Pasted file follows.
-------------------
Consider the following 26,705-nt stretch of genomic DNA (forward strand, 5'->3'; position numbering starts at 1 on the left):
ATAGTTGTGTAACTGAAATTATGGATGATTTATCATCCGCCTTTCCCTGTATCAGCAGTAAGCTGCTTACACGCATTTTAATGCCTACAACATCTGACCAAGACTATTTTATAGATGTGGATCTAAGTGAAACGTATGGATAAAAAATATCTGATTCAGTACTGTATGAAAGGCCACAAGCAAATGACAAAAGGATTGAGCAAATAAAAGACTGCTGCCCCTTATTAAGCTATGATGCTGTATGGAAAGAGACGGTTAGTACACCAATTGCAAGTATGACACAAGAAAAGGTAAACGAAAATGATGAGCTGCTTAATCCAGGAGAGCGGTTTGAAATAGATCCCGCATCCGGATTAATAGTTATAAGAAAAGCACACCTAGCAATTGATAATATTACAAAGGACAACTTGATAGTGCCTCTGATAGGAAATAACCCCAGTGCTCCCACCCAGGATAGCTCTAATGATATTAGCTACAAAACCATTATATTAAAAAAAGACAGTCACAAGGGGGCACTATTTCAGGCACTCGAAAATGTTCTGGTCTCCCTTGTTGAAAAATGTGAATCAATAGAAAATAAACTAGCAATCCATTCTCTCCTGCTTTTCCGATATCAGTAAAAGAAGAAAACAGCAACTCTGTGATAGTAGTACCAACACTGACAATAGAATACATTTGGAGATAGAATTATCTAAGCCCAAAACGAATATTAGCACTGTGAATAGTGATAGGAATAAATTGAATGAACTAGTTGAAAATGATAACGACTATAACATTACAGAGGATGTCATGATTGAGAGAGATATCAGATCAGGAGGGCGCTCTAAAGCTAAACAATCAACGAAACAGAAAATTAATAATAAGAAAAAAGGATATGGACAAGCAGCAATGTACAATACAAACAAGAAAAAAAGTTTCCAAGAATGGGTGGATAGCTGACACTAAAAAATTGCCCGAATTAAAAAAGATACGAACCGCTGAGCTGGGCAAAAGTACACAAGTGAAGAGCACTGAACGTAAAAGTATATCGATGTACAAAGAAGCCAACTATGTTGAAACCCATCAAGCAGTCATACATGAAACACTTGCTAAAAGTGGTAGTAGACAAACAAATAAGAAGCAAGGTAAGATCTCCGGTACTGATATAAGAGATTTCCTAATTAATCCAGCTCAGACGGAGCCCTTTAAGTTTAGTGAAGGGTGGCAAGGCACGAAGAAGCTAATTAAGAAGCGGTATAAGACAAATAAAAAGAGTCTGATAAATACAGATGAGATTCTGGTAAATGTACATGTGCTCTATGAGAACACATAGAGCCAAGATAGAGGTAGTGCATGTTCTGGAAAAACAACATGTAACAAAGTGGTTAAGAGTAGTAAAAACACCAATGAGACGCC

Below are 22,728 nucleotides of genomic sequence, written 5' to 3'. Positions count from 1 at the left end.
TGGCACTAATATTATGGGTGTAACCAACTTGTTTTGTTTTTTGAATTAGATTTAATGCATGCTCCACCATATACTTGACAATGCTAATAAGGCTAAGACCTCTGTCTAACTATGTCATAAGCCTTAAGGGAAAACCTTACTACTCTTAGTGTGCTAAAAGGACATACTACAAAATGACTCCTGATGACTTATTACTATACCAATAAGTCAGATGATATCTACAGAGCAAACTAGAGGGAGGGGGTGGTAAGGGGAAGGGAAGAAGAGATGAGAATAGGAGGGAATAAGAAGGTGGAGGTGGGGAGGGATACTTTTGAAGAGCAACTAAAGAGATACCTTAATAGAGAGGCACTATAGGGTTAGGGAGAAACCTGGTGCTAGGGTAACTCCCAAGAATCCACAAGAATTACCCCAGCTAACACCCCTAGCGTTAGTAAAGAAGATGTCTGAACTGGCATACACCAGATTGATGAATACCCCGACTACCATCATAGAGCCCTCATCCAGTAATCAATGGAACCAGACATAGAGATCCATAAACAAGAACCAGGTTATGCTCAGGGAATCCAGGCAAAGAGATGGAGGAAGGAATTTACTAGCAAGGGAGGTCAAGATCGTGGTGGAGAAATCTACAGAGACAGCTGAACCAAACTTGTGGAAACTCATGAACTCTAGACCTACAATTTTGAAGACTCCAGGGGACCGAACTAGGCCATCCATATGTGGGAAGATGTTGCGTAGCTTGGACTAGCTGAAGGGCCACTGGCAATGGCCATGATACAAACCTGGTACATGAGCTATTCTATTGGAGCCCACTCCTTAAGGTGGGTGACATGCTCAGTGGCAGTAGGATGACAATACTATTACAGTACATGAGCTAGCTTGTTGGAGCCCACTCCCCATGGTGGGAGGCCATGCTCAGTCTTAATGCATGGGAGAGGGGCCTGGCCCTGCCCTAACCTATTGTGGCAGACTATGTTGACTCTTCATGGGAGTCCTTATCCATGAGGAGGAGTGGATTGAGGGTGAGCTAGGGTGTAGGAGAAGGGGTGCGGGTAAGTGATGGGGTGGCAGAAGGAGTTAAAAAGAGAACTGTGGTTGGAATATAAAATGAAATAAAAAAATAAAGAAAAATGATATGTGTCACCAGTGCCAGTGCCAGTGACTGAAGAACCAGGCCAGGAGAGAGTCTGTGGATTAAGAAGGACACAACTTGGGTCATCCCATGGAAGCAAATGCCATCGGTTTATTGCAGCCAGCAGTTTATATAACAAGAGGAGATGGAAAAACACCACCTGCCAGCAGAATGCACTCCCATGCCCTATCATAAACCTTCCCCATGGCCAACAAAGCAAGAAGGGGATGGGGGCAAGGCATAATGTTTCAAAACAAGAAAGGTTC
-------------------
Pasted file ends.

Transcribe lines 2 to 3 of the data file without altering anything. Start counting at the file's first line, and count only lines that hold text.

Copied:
ATAGTTGTGTAACTGAAATTATGGATGATTTATCATCCGCCTTTCCCTGTATCAGCAGTAAGCTGCTTACACGCATTTTAATGCCTACAACATCTGACCAAGACTATTTTATAGATGTGGATCTAAGTGAAACGTATGGATAAAAAATATCTGATTCAGTACTGTATGAAAGGCCACAAGCAAATGACAAAAGGATTGAGCAAATAAAAGACTGCTGCCCCTTATTAAGCTATGATGCTGTATGGAAAGAGACGGTTAGTACACCAATTGCAAGTATGACACAAGAAAAGGTAAACGAAAATGATGAGCTGCTTAATCCAGGAGAGCGGTTTGAAATAGATCCCGCATCCGGATTAATAGTTATAAGAAAAGCACACCTAGCAATTGATAATATTACAAAGGACAACTTGATAGTGCCTCTGATAGGAAATAACCCCAGTGCTCCCACCCAGGATAGCTCTAATGATATTAGCTACAAAACCATTATATTAAAAAAAGACAGTCACAAGGGGGCACTATTTCAGGCACTCGAAAATGTTCTGGTCTCCCTTGTTGAAAAATGTGAATCAATAGAAAATAAACTAGCAATCCATTCTCTCCTGCTTTTCCGATATCAGTAAAAGAAGAAAACAGCAACTCTGTGATAGTAGTACCAACACTGACAATAGAATACATTTGGAGATAGAATTATCTAAGCCCAAAACGAATATTAGCACTGTGAATAGTGATAGGAATAAATTGAATGAACTAGTTGAAAATGATAACGACTATAACATTACAGAGGATGTCATGATTGAGAGAGATATCAGATCAGGAGGGCGCTCTAAAGCTAAACAATCAACGAAACAGAAAATTAATAATAAGAAAAAAGGATATGGACAAGCAGCAATGTACAATACAAACAAGAAAAAAAGTTTCCAAGAATGGGTGGATAGCTGACACTAAAAAATTGCCCGAATTAAAAAAGATACGAACCGCTGAGCTGGGCAAAAGTACACAAGTGAAGAGCACTGAACGTAAAAGTATATCGATGTACAAAGAAGCCAACTATGTTGAAACCCATCAAGCAGTCATACATGAAACACTTGCTAAAAGTGGTAGTAGACAAACAAATAAGAAGCAAGGTAAGATCTCCGGTACTGATATAAGAGATTTCCTAATTAATCCAGCTCAGACGGAGCCCTTTAAGTTTAGTGAAGGGTGGCAAGGCACGAAGAAGCTAATTAAGAAGCGGTATAAGACAAATAAAAAGAGTCTGATAAATACAGATGAGATTCTGGTAAATGTACATGTGCTCTATGAGAACACATAGAGCCAAGATAGAGGTAGTGCATGTTCTGGAAAAACAACATGTAACAAAGTGGTTAAGAGTAGTAAAAACACCAATGAGACGCC

Below are 22,728 nucleotides of genomic sequence, written 5' to 3'. Positions count from 1 at the left end.